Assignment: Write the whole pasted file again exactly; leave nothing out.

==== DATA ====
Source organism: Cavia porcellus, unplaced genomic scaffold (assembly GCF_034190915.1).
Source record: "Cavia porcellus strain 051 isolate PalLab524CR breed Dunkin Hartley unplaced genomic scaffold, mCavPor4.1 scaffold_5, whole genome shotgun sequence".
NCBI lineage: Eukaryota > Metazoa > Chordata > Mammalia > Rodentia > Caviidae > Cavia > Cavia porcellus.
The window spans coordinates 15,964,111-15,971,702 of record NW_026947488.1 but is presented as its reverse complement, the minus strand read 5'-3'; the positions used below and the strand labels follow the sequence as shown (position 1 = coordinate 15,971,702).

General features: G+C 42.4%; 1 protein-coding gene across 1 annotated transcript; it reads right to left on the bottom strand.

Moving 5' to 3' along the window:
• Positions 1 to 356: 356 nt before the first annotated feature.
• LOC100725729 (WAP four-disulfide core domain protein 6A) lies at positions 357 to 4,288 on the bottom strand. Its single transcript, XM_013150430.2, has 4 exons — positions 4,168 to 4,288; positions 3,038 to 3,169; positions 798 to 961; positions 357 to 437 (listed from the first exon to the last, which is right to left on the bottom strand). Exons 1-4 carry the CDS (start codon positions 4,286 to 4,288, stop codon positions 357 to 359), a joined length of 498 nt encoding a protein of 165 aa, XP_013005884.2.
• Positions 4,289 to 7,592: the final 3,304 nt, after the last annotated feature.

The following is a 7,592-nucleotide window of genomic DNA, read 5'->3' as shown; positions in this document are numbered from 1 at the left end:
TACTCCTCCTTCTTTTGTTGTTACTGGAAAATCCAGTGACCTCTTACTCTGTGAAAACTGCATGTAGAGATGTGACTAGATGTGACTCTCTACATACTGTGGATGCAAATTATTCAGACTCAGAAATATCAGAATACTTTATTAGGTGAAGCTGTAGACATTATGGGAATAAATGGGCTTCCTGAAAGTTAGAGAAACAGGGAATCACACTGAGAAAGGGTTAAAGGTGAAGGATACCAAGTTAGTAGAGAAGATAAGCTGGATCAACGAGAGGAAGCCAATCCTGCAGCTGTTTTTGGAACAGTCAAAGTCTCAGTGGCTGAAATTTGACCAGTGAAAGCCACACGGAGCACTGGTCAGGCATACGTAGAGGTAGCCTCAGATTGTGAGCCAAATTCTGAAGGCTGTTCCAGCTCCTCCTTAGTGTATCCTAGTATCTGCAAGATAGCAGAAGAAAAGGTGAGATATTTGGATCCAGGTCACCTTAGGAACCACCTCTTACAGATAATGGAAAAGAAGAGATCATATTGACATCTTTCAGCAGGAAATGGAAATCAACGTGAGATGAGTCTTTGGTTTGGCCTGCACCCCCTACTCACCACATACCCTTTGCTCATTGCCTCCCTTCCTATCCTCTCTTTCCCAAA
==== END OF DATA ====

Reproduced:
Source organism: Cavia porcellus, unplaced genomic scaffold (assembly GCF_034190915.1).
Source record: "Cavia porcellus strain 051 isolate PalLab524CR breed Dunkin Hartley unplaced genomic scaffold, mCavPor4.1 scaffold_5, whole genome shotgun sequence".
NCBI lineage: Eukaryota > Metazoa > Chordata > Mammalia > Rodentia > Caviidae > Cavia > Cavia porcellus.
The window spans coordinates 15,964,111-15,971,702 of record NW_026947488.1 but is presented as its reverse complement, the minus strand read 5'-3'; the positions used below and the strand labels follow the sequence as shown (position 1 = coordinate 15,971,702).

General features: G+C 42.4%; 1 protein-coding gene across 1 annotated transcript; it reads right to left on the bottom strand.

Moving 5' to 3' along the window:
• Positions 1 to 356: 356 nt before the first annotated feature.
• LOC100725729 (WAP four-disulfide core domain protein 6A) lies at positions 357 to 4,288 on the bottom strand. Its single transcript, XM_013150430.2, has 4 exons — positions 4,168 to 4,288; positions 3,038 to 3,169; positions 798 to 961; positions 357 to 437 (listed from the first exon to the last, which is right to left on the bottom strand). Exons 1-4 carry the CDS (start codon positions 4,286 to 4,288, stop codon positions 357 to 359), a joined length of 498 nt encoding a protein of 165 aa, XP_013005884.2.
• Positions 4,289 to 7,592: the final 3,304 nt, after the last annotated feature.

The following is a 7,592-nucleotide window of genomic DNA, read 5'->3' as shown; positions in this document are numbered from 1 at the left end:
TACTCCTCCTTCTTTTGTTGTTACTGGAAAATCCAGTGACCTCTTACTCTGTGAAAACTGCATGTAGAGATGTGACTAGATGTGACTCTCTACATACTGTGGATGCAAATTATTCAGACTCAGAAATATCAGAATACTTTATTAGGTGAAGCTGTAGACATTATGGGAATAAATGGGCTTCCTGAAAGTTAGAGAAACAGGGAATCACACTGAGAAAGGGTTAAAGGTGAAGGATACCAAGTTAGTAGAGAAGATAAGCTGGATCAACGAGAGGAAGCCAATCCTGCAGCTGTTTTTGGAACAGTCAAAGTCTCAGTGGCTGAAATTTGACCAGTGAAAGCCACACGGAGCACTGGTCAGGCATACGTAGAGGTAGCCTCAGATTGTGAGCCAAATTCTGAAGGCTGTTCCAGCTCCTCCTTAGTGTATCCTAGTATCTGCAAGATAGCAGAAGAAAAGGTGAGATATTTGGATCCAGGTCACCTTAGGAACCACCTCTTACAGATAATGGAAAAGAAGAGATCATATTGACATCTTTCAGCAGGAAATGGAAATCAACGTGAGATGAGTCTTTGGTTTGGCCTGCACCCCCTACTCACCACATACCCTTTGCTCATTGCCTCCCTTCCTATCCTCTCTTTCCCAAA